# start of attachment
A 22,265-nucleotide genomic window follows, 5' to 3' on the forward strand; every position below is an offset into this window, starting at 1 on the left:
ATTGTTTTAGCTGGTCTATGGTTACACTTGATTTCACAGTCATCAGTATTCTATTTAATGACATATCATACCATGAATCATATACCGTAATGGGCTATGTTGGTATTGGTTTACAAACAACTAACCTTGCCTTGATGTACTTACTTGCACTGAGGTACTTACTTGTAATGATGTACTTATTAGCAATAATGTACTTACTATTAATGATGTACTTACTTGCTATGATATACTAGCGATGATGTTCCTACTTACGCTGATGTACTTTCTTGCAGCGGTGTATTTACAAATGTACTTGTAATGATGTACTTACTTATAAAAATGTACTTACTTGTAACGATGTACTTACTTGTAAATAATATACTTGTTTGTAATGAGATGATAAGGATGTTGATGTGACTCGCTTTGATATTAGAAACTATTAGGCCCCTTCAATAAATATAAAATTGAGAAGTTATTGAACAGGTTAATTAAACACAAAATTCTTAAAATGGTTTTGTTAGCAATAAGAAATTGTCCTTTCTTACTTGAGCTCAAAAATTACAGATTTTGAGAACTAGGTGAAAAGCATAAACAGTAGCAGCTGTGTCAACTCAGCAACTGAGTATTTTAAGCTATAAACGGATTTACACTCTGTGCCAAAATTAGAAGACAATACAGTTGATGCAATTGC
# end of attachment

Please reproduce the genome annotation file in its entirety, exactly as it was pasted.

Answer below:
A 22,265-nucleotide genomic window follows, 5' to 3' on the forward strand; every position below is an offset into this window, starting at 1 on the left:
ATTGTTTTAGCTGGTCTATGGTTACACTTGATTTCACAGTCATCAGTATTCTATTTAATGACATATCATACCATGAATCATATACCGTAATGGGCTATGTTGGTATTGGTTTACAAACAACTAACCTTGCCTTGATGTACTTACTTGCACTGAGGTACTTACTTGTAATGATGTACTTATTAGCAATAATGTACTTACTATTAATGATGTACTTACTTGCTATGATATACTAGCGATGATGTTCCTACTTACGCTGATGTACTTTCTTGCAGCGGTGTATTTACAAATGTACTTGTAATGATGTACTTACTTATAAAAATGTACTTACTTGTAACGATGTACTTACTTGTAAATAATATACTTGTTTGTAATGAGATGATAAGGATGTTGATGTGACTCGCTTTGATATTAGAAACTATTAGGCCCCTTCAATAAATATAAAATTGAGAAGTTATTGAACAGGTTAATTAAACACAAAATTCTTAAAATGGTTTTGTTAGCAATAAGAAATTGTCCTTTCTTACTTGAGCTCAAAAATTACAGATTTTGAGAACTAGGTGAAAAGCATAAACAGTAGCAGCTGTGTCAACTCAGCAACTGAGTATTTTAAGCTATAAACGGATTTACACTCTGTGCCAAAATTAGAAGACAATACAGTTGATGCAATTGC